For example, they discuss the need for confidence about the future to ensure a healthy and developing market society.  Here the rule of law’s focus on predictability and formality is crucial.  Knowing that their economic relations are shaped not by personal fiat but by neutral legal mechanisms encourages people to enter into market arrangements with those they do not know personally, confident that these relations are governed by a system that is predictable.

Moreover, this non-personal rule (and its link in many accounts to democracy) allows people to believe that the agreement that they are entering into will not only be fairly adjudicated but also that the structures in which markets operate are largely fairly governed.  Alongside its appeal to fairness, the rule of law to a large extent also constrains corruption and bad faith, protecting market actors from unjust actions and deceit about the character of the market relation they have entered into (from the question of the fairness of employment contracts, to the authenticity of the claims made about products that have been purchased).  Again, this helps us trust the market to operate in a way that is predictable, removing the arbitrary need for bribes or special considerations.

Akerlof and Shiller put a lot of weight on the stories that we tell ourselves about the capitalist market economy.  The rule of law needs to be seen as a powerful part of that story, underpinning the willingness to enter into market relations with unknown others; there is a neutral authority that (we might say) holds the economic ropes.  Lastly, they suggest that money illusion helps an acceptance of market values (we discount inflation in the short term and focus on nominal prices).  This parallels what I have called ‘legal illusion’: for, despite us knowing that laws are being changed and passed by parliament on a regular basis, we tend to think of the legal system as a stable structure, which underpins these other elements but most obviously offers a sense of predictability.

As such, there are a number of reasons that can be adduced to explain the expansion of the appeal of the rule of law in recent years.  It didn’t just happen.  Specific agents (such as lawyers) have worked to expand its appeal and, accordingly, the global system is increasingly governed by legal structures.  Crucially, the expansion of the global capitalist market economy has reinforced the appeal of the rule of law’s central elements.  Despite now being a major element of the common sense of global politics, the rule of law itself has a political economy that we cannot ignore.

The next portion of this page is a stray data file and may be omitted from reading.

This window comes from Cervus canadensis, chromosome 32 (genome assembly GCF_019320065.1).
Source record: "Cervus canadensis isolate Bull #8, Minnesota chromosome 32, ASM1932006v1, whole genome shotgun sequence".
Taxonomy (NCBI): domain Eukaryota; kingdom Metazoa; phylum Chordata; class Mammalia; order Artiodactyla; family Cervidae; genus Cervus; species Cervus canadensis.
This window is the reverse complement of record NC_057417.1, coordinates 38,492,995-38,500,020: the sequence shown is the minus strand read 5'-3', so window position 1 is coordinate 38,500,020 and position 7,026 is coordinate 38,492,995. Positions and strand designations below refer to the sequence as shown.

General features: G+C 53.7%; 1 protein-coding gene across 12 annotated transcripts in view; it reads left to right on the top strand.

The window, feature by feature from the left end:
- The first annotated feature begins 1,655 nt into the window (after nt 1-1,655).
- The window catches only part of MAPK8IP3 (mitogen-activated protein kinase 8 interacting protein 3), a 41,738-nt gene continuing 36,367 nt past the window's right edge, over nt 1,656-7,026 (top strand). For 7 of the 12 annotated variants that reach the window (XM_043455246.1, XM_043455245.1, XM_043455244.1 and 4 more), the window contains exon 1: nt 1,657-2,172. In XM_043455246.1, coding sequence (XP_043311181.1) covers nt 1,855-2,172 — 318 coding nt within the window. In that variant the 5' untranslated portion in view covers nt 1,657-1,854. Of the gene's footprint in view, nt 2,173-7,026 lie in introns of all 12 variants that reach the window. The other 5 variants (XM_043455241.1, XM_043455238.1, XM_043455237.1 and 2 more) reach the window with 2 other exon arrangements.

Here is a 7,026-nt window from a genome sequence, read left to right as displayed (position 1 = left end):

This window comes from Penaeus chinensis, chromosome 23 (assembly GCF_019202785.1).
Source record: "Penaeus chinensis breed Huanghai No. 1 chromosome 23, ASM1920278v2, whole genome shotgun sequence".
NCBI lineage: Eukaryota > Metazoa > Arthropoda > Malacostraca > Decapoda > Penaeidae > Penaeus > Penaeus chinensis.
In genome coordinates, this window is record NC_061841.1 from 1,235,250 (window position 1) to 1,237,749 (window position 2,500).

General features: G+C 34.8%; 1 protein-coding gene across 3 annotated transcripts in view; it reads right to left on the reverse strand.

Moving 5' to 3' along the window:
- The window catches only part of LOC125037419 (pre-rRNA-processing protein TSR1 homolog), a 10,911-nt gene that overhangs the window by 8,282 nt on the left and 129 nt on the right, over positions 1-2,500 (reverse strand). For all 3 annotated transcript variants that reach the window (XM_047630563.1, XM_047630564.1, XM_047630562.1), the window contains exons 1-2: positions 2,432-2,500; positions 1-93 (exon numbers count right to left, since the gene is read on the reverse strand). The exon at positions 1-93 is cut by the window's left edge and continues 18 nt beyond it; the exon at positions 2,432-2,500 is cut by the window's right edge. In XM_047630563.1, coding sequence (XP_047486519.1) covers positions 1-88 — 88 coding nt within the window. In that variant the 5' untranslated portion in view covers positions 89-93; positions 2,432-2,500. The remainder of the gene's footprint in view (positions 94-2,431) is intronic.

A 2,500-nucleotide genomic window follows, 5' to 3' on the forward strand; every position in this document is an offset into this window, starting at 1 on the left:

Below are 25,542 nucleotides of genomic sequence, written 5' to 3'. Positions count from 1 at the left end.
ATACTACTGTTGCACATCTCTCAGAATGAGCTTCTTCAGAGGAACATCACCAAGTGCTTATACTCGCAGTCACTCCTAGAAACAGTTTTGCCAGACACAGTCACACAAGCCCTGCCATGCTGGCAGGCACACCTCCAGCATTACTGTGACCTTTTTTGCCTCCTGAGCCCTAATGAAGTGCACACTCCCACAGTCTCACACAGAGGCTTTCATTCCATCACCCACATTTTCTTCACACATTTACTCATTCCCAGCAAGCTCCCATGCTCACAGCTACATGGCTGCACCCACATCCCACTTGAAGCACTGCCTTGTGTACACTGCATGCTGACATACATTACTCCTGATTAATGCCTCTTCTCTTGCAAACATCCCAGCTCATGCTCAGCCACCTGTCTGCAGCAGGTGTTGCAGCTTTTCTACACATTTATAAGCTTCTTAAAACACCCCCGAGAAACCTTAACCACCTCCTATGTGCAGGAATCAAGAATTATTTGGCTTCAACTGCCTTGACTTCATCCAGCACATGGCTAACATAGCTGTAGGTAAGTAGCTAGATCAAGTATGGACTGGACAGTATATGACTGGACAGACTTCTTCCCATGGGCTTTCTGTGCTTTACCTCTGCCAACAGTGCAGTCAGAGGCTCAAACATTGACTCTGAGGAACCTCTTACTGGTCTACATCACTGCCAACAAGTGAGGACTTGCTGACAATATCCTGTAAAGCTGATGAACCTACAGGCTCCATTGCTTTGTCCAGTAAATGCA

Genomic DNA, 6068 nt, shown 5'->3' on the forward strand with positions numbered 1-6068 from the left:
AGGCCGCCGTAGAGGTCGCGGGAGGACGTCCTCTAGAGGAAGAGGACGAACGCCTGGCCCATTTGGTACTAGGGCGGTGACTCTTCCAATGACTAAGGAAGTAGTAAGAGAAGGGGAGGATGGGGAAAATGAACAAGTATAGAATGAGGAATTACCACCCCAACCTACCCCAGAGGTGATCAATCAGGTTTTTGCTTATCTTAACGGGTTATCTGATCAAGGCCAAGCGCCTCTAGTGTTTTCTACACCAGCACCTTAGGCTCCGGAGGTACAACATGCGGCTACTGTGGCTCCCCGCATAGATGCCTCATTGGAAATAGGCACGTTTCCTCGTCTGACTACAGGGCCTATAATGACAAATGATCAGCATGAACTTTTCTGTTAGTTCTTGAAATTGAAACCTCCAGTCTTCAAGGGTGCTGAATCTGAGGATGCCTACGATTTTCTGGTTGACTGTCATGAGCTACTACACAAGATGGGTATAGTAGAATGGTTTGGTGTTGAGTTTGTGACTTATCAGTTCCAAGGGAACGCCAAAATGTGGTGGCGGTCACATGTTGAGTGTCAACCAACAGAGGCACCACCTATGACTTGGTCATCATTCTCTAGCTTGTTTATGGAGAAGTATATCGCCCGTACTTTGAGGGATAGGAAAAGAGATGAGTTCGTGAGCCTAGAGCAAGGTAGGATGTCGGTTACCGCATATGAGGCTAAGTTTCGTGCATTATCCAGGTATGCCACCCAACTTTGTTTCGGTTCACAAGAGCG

About the author

Christopher May is the author of the first independent book on The World Intellectual Property Organization (Routledge, 2007).

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Categories: Human rights, Politics and policy, SPERI Comment | Tags: , , | 1 comment

Articles and comments posted on this blog reflect the views of the author(s) and not the position of SPERI or the University of Sheffield.

Comments (1)

  1. “… preferable to the rule of men or the rule of force …” Well the rule of law is a rule of force handed down by humans. The distinctions are usually quite blurred. When you look at the system of plea bargaining in the US where a prosecutor can extract a confession from a perfectly innocent man by telling him he won’t get him killed in exchange (and there are more cases than are currently uncovered by DNA analysis, for two reasons: a) those who made a “confession” are often denied a new trial and b) there are many cases where the DNA is simply not extant to prove or disprove anything …) does not really speak for a “rule” of law in the US. Rather, in the most dangerous cases for personal liberty, coercion “rules”. Similar arguments apply to the “three strikes you’re out” rule, again a) because one, two or all three sentences could be wrong and an innocent man goes to prison for life and b) because stealing three pizzas not concurrently but consecutively can have about the same effect as three consecutive bank robberies. I think the rule of law is an ivory tower discussion topic in academe but hardly can be observed “in the wild” …